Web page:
Julie Carlson Wildfeuer
The author of numerous art books and museum exhibition catalogs, ARTFIXdaily publisher Julie Carlson Wildfeuer has also written for regional magazines, Forbes.com, and Antiques & Fine Art magazine, where she served as VP and founding managing editor.
Art world news, exhibition reviews, and notes on collecting.
Brooke Astor's Favorite Painting at Heart of Trial
Childe Hassam, Up the Avenue from Thirty-fourth Street
Brooke Astor at home
New York Magazine
UPDATE (Oct. 8, 2009) - Jurors convicted Anthony Marshall, Brooke Astor's son, of 14 criminal counts, including fraud and grand larceny. He was found not guilty on charges of larceny, relating to the sale of his mother's Childe Hassam painting, and falsifying business records. The 85-year-old Marshall faces up to 25 years in prison. His sentencing is set for Dec. 8. Read more on ABC News.
A quintessential American painting, a coastal Maine summer house, one $920,000 yacht, and $60 million earmarked for charity: all enviable assets. And the source of controversy in the much-publicized Astor trial that has languished since April in New York courts.
Socialite Brooke Astor's 85-year-old son, Anthony D. Marshall, is on the defensive as a jury decides whether he enriched himself at his mother's expense. Mrs. Astor, who died in 2007 at 105, suffered from Alzheimer's disease in her later years. While she succumbed to confusion, her son is accused of tricking her into thinking she was poor, selling her beloved art, and dipping heartily into her vast fortune. Prosecutors have charged him with first-degree grand larceny.
A great American impressionist painting is at the heart of this sad saga. On June 9, Astor's butler testified that in 2002 Tony Marshall arranged for the sale of Astor's cherished painting "Flags, Fifth Avenue" (also known as "Up the Avenue from Thirty-fourth Street).
The work by Childe Hassam (1859-1935) hung in Mrs. Astor's Park Avenue home since the 1970s. Marshall told his mother she needed the money. (Her annual income at the time was about $5 to $6 million.) The proceeds of the sale were $10 million. Marshall gave himself a $2 million commission, and the buyer, Santa Fe-based Gerald Peters Gallery, reportedly flipped the painting to the tune of $20 million. Astor then asked her son, "Now can I buy dresses?"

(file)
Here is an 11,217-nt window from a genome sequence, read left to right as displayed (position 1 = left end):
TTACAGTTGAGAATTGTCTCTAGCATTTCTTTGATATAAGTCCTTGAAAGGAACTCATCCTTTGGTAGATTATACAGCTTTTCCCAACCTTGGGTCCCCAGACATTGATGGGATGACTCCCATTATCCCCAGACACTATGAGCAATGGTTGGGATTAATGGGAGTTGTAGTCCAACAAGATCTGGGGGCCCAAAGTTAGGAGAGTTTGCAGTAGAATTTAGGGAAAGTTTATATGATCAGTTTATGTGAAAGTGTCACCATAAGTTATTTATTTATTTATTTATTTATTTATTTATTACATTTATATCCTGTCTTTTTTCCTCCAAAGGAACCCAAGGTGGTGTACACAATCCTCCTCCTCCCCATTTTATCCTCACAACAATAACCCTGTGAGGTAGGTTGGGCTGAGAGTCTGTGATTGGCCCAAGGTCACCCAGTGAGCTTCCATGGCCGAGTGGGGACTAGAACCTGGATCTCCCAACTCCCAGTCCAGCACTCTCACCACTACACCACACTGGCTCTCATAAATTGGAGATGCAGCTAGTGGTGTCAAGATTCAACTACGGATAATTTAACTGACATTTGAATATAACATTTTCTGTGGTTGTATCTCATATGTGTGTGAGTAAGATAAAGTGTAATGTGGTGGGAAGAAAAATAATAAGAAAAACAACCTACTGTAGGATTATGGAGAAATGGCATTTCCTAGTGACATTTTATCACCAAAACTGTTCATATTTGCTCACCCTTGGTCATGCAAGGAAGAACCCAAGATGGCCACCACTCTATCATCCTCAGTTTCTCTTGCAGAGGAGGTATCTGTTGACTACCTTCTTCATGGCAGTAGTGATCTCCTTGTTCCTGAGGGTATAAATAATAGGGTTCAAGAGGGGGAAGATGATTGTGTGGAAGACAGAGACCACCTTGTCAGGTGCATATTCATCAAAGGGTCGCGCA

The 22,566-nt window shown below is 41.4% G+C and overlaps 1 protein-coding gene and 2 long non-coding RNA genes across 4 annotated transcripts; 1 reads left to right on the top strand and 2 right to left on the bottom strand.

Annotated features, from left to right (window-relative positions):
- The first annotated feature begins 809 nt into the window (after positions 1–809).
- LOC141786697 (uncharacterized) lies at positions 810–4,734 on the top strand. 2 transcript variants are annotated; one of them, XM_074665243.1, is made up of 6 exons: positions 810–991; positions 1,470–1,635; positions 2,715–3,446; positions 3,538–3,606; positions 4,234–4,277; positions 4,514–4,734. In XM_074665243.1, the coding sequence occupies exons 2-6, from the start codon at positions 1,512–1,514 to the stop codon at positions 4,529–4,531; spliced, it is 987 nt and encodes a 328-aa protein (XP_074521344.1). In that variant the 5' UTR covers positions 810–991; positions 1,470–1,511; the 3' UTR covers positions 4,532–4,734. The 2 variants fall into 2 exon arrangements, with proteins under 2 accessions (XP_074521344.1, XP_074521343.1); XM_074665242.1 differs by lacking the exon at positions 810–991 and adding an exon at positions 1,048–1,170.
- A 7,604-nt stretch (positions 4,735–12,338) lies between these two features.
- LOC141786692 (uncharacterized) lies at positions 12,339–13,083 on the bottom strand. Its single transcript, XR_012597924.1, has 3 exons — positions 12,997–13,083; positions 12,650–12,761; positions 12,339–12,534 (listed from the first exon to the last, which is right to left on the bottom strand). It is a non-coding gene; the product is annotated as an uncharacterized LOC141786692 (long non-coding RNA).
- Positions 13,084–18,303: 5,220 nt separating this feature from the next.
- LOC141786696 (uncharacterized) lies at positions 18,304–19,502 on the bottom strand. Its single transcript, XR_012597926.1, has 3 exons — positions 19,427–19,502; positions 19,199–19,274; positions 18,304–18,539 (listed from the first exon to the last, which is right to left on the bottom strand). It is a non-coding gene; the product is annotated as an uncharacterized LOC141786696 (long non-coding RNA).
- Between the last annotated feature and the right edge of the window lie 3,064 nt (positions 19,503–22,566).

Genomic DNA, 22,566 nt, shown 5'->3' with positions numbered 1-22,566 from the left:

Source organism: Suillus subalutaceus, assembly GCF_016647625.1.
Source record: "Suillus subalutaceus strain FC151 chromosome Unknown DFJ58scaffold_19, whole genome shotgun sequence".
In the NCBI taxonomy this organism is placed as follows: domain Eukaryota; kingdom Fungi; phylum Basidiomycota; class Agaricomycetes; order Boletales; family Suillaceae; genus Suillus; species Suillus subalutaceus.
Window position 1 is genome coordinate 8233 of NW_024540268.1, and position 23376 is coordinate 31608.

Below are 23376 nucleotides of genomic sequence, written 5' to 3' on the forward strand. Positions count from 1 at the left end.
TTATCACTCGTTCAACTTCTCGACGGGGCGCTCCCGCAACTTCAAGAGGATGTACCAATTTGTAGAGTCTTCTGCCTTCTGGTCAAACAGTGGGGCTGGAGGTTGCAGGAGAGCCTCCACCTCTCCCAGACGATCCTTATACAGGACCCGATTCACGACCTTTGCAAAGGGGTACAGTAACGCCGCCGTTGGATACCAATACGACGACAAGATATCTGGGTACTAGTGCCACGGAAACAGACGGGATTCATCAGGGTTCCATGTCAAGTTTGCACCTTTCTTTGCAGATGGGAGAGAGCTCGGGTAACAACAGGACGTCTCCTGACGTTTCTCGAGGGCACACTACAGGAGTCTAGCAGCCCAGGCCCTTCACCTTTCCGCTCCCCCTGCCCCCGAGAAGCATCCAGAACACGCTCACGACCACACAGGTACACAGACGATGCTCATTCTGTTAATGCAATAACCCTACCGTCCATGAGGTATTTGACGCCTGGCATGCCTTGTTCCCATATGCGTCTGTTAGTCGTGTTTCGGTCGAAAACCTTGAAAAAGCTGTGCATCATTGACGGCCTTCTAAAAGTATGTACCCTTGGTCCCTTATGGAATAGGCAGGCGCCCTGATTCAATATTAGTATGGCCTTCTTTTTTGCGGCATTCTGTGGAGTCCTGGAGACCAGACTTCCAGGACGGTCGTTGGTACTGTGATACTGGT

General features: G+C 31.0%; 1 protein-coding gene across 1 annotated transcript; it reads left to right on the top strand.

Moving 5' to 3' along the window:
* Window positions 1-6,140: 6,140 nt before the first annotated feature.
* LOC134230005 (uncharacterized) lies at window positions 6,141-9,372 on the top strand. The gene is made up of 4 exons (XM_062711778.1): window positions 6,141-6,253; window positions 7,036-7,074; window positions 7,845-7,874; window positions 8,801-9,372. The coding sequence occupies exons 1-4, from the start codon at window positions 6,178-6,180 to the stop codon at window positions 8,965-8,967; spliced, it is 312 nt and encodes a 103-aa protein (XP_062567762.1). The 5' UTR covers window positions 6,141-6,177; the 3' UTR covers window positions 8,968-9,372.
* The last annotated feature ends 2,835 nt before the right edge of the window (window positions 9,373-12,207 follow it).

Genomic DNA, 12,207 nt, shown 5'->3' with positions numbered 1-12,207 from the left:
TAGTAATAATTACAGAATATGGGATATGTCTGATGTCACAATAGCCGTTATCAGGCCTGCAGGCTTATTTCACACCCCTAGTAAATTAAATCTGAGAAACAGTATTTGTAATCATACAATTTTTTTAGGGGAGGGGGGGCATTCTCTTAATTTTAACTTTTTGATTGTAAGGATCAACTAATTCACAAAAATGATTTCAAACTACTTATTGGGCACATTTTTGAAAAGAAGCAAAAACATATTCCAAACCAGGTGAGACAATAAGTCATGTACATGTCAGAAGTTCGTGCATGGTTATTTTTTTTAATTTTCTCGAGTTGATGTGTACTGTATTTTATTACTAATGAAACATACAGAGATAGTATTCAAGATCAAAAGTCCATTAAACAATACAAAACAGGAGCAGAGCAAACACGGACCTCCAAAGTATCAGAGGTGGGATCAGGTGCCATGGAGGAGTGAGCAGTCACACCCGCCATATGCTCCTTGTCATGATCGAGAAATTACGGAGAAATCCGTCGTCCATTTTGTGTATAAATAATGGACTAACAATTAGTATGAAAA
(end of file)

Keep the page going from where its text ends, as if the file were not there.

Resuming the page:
The 1917 Hassam oil always appealed to Astor for its patriotic fervor: red, white, and blue American, French, and British flags drape a New York street scene at the onset of World War I, according to biographer Meryl Gordon. Ever proud of her country and city, as well as the accomplishments of her own Marine brigadier general father, Astor placed the prized painting above her red-lacquered library's marble mantel.
Soon after she purchased the picture from Pace Wildenstein Gallery in 1970, for $172,010, Astor told officials of the Metropolitan Museum of Art that the painting would be bequethed to that institution. Former Met museum director Philippe de Montebello has stated that Astor repeatedly told him, "that's for you someday" whenever they viewed the "Flags" picture.
When the painting quietly left Astor's home and the bequest disappeared from her will, Astor's friends began to think something was amiss. By 2006, after Astor's grandson Philip Marshall brought up charges against his father for mistreating the family matriarch, it was revealed that Tony Marshall also mishandled his mother's taxes on the painting. The IRS stepped in. He was ordered to pay penalties and interest.
Vanity Fair speculated in late 2008 that Mrs. Astor's beloved Hassam might be worth $30 to $40 million. (Other reports pin the value around $10 million.) But what isn't known is if she missed seeing the familiar image in her twilight years. And, of course, if she would have stuck with her intent of giving it to the Met had her muddled mind not been influenced.
Marshall and his lawyers are also under scrutiny for forcing Mrs. Astor to change her will, reassigning a pile of cash, pricey properties, stocks, and foundation funds, after her Alzheimer's set in. In her last years, when Mrs. Astor rarely recognized friends and family, a "First and Final Codicil" and then a second and third codicil were drafted amending her will to transfer $60 million of her estate to Tony Marshall. The charitable Vincent Astor Foundation that she inherited from her husband became the Anthony Marshall Fund. Her son swiftly put her Park Avenue pad on the market for $46 million after her death (it's now reduced to $29 million).
Trial publicity has made much ado about how Marshall's third wife, Charlene, would stand to inherit quite a bit of money if her husband and his lawyers' schemes aren't undone. Brooke Astor's friends say she never liked Charlene and that she had purposely not left the bulk of her assets to her son and daughter-in-law.
The fight is destined to continue in its disturbing course. Lawyers from the institutions that Brooke Astor originally chose to support with her estate, including the New York Public Library, the Metropolitan Museum, the Morgan Library, and Rockefeller University, will contest her son's actions.
"I painted the flag series after we went into the war. There was that Preparedness Day, and I looked up the avenue and saw these wonderful flags waving, and I painted the series of flag pictures after that." - Childe Hassam